GAME REVIEW: WCW Backstage Assault (2000)

Released in the last few years of World Championship Wrestling's existence, WCW Backstage Assault has often been called the worst pro wrestling games ever, if not one of the worst games period.

While the game certainly has an abundance of faults (and we'll get into all of them soon enough), this review could easily be titled In Defence of WCW Backstage Assault because yes, it sucks, but it's also quite fun.

Besides, one of the biggest criticisms levied against the title -that it's a pro wrestling game without an actual pro wrestling ring- seems kind of harsh.

Guys, come on, the game is called Backstage Assault. The whole premise is that WCW's biggest superstars would settle their scores backstage.

Complaining that there's no wrestling ring in a game that's all about what goes on Backstage is like complaining that there are no options to drive a car in Super Awesome Motorcycles 4. That's not what the game is about.

Ah, you say, but that's not the same at all. This is a game about wrestlers wrestling for a wrestling company, it should be a reflect of what an actual wrestling show is/was like at the time.

To that argument, I say that actually, it's a great reflection of what wrestling was like back at the turn of the millenium.

A Reflection of the State of Pro Wrestling 

Seriously, go back and watch WCW programming from the last 18 months of their existence. The company, indeed, wrestling as a whole, did feature a lot of backstage stuff, wild brawls and weapons-based hardcore matches. 

To that end, WCW Backstage Assault was an attempt to showcase that side of the wild and weird world of professional wrestling that we were all seeing on our TV screens a lot more back at the time, and though it didn't quite work, having a game that focused on lockerroom brawls and the like wasn't exactly the crime a lot of critics made it out to be.

Still, even having said all that, there's no escaping the fact that many aspects of this game left a lot to be desired.

Let's dive into it, shall we?

First Impressions

Though the opening video may not be the greatest of all time, it's certainly nothing to scoff at. In place of the usual fast-paced clips of huricanranas, powerbomb and other in-ring offence, this one featured more on hardcore matches and other backstage brawls because, and I feel this is worth repeating, this was a game about FIGHTING BACKSTAGE.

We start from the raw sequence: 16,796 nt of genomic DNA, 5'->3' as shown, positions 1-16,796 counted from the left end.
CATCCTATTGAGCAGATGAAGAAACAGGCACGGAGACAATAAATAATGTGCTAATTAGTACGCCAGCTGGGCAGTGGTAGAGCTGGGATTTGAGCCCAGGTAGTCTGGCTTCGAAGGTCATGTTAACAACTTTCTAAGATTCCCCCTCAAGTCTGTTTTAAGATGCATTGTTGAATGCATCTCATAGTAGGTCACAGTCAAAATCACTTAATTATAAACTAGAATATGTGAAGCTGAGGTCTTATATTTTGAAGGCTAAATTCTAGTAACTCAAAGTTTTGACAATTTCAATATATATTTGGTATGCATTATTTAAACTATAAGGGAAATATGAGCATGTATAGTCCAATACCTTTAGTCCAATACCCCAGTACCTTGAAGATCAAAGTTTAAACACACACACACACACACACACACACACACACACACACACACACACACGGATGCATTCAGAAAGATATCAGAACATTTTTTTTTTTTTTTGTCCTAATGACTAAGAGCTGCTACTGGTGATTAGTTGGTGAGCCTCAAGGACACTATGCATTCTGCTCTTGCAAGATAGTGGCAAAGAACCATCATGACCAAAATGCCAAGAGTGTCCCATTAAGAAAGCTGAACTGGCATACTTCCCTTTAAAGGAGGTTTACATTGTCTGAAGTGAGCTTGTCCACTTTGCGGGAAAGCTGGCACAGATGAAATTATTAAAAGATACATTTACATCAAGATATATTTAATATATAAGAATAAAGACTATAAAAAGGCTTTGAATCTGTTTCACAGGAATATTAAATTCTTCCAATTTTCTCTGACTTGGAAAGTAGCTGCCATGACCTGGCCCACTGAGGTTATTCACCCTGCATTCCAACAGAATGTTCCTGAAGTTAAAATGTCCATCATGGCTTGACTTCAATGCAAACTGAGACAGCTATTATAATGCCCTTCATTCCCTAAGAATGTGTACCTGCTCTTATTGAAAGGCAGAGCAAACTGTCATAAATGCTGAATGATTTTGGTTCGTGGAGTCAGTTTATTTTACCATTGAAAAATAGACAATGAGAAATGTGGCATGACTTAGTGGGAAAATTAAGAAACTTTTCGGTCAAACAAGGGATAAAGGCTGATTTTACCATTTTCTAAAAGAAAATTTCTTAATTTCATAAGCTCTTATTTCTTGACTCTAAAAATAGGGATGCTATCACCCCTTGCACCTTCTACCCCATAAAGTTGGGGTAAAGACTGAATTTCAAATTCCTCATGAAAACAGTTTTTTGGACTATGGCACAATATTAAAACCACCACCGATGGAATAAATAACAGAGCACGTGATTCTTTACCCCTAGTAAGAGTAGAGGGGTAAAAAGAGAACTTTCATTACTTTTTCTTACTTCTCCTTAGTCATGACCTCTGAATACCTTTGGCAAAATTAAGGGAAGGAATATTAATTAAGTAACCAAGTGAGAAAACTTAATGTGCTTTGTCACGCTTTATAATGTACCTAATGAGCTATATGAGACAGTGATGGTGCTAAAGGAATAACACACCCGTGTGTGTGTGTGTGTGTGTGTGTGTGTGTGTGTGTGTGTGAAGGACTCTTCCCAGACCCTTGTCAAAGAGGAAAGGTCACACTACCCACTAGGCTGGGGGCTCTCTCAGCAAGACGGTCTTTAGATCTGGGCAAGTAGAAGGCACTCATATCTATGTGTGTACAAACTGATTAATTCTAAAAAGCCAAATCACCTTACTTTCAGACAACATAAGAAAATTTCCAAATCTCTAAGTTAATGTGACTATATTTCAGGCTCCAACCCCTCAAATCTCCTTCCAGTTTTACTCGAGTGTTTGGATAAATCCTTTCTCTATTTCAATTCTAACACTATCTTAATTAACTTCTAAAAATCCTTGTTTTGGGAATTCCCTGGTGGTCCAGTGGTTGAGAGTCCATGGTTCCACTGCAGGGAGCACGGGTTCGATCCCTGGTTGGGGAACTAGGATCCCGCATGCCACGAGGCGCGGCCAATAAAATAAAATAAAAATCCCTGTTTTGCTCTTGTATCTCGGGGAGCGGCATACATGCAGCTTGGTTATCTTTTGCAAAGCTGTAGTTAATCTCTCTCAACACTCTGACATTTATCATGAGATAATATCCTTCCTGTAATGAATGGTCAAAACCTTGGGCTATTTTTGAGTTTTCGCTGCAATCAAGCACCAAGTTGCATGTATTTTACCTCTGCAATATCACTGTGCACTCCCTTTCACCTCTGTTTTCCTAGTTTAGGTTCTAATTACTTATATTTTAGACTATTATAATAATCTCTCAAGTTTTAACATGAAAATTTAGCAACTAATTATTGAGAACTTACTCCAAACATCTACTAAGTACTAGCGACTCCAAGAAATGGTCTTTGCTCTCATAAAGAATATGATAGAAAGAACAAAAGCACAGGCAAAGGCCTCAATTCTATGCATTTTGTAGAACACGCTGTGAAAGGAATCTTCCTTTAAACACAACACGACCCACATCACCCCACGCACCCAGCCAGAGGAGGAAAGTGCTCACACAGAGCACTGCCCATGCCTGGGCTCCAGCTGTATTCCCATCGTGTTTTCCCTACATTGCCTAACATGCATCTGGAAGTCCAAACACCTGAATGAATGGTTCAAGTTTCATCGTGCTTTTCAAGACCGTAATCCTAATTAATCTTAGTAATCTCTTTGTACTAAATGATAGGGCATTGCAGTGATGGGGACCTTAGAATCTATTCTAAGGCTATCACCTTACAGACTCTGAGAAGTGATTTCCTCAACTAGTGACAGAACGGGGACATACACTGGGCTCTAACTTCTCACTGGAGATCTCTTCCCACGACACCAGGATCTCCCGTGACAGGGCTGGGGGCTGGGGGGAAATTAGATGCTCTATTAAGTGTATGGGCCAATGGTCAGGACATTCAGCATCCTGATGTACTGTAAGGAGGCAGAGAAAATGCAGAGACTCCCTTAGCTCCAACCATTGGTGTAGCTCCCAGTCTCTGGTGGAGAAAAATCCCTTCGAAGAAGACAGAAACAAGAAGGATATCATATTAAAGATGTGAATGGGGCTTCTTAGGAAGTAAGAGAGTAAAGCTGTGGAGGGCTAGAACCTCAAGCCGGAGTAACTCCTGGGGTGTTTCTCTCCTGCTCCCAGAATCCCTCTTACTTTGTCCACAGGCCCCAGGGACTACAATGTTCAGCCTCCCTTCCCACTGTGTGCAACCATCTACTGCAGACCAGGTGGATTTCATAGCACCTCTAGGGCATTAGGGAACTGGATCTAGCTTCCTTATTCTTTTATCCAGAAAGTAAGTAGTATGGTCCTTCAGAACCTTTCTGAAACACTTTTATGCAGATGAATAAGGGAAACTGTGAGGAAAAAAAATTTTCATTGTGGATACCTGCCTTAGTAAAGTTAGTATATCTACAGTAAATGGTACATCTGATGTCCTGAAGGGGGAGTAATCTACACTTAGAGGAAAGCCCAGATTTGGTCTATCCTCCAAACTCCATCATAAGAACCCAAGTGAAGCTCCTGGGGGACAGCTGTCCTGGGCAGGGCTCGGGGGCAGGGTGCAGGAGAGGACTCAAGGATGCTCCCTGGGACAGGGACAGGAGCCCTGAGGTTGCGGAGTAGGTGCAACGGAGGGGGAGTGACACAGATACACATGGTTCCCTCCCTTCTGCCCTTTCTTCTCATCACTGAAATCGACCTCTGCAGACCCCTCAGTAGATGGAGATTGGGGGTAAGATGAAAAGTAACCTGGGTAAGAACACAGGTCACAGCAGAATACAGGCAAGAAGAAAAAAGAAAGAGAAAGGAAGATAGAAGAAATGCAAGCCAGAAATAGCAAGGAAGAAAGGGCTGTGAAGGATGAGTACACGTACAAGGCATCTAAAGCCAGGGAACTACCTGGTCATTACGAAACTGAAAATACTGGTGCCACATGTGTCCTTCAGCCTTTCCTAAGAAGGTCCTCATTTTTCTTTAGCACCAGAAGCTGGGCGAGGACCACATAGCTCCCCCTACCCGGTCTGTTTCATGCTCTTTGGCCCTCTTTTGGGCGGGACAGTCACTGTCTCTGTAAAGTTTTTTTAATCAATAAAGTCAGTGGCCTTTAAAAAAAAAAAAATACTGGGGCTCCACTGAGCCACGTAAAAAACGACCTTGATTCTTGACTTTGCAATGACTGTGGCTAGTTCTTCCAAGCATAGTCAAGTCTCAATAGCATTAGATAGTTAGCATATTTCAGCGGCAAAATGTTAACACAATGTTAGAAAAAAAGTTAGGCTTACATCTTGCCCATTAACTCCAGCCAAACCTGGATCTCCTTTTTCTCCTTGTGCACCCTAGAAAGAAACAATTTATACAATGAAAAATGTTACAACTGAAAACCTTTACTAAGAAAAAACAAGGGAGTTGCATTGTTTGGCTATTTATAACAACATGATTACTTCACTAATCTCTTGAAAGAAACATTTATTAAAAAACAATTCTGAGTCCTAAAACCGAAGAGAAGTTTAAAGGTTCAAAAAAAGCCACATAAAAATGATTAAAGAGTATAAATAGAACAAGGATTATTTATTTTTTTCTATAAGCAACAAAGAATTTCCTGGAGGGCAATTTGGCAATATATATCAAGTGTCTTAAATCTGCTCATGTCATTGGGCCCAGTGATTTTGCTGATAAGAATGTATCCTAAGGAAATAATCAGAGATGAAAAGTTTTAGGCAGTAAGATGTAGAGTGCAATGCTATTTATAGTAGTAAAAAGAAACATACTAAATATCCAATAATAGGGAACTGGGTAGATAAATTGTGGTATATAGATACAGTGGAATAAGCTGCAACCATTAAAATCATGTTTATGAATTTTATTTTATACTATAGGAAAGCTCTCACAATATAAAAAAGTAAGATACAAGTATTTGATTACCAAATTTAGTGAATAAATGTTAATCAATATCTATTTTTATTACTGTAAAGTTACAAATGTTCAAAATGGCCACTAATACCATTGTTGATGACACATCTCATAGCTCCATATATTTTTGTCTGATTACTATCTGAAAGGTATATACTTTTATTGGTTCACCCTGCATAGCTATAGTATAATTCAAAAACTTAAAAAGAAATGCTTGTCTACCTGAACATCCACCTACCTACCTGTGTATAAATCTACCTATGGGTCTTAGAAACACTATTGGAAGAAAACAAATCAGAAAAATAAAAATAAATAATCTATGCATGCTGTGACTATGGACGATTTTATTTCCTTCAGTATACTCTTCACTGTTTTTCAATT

In between all that, we got clips of the terrible hardcore junkyard invitational from Bash at the Beach 1999, as well as clips featuring the likes of Ms. Hancock (Stacy Keibler) and Major Gunns, because, again, this was a fairly good reflection of the sexed-up product that WCW was putting out on television at the time.

From there, things quickly start to go awry as the menu screens look like they were designed by a five year-old on paint, but hey, more of that later.


This is usually the point where we'd just run through who is in the game, but there's no way we can go any further without talking about how horribly organised the whole roster menu is.

You know on most wrestling games the playable characters are either featured in a straight list that you scroll down (such as in the Smackdown games) or a grid-like formation such as with past WCW games. Here, the folks responsible for designing Backstage Assault decided to try and reinvent the wheel only to come up with a triangle.

I mean, this thing is terrible. Wrestlers are organised into several groups, so you have to scroll left-to-right to choose a group, then scroll up and down to chose wrestlers within that group. 

If that's not frustrating enough, it gets worse by the fact that the groups aren't even organised into any logical sense. Rather than having say, one group for main eventers, another for nWo-affiliated stars and another for cruiserweight, wrestlers seem to have been thrown together at random.

For example, when you first start the game without unlocking any characters, the group 'WCW 1' features Jeff Jarrett and Torrie Wilson, plus a bunch of players you need to unlock. Group 2 features Booker T and Corporal Cajun, so I suppose you could argue a Misfits in Action connection there, but there's also David Flair in this group. 

As for the cast of available characters, there's an interesting mix of starting players.

Kevin Nash, Scott Steiner, Hulk Hogan, DDP, Sting and Goldberg are all present and accounted for, as are WCW mainstays like Disco Inferno, Konnan, Madusa, Stevie Ray, Jimmy Hart, and Sgt. Buddy Lee Parker. 

Yet there's also some very curious choices as to who is, and isn't featured in the starting line-up. 

WCW regulars from around this time like Billy Kidman, Buff Bagwell, Chris Kanyon and Vamprio are all featured in the game, but only as unlockable characters. The same goes for stars like Bret Hat and Scott Hall.

Yet, oddly enough, if you'd always dreamed of playing a video game as Doug Dellinger, here was your opportunity. WCW's head of security is a starting character, but Rey Mysterio Jr. isn't.

The most curious addition of all in this starting line-up is Mona, who was already competing in the WWF as Molly Holly by the time this game was released.

Honestly, it's almost as if they picked the starting roster out of a hat.


Once again, this seems like a case of the game developers unnecessarily trying to reinvent the wheel and coming up short. 

Rather than starting from scratch, Backstage Assault gives you several template characters (Punker, Warlock, Biker grrrl and others) that you can tweak and fine-tune to your own liking. To be fair, these pre-set characters do look better than anything this hamfisted writer usually comes up with on his own, but customising them is such a laborious process that I ended up giving up on this section altogether.

Sure, there's a good array of costumes, including alternative attire for the likes of Sting (if you always wanted to be Wolfpac sting, here's your chance), Kevin Nash, and Bret Hart.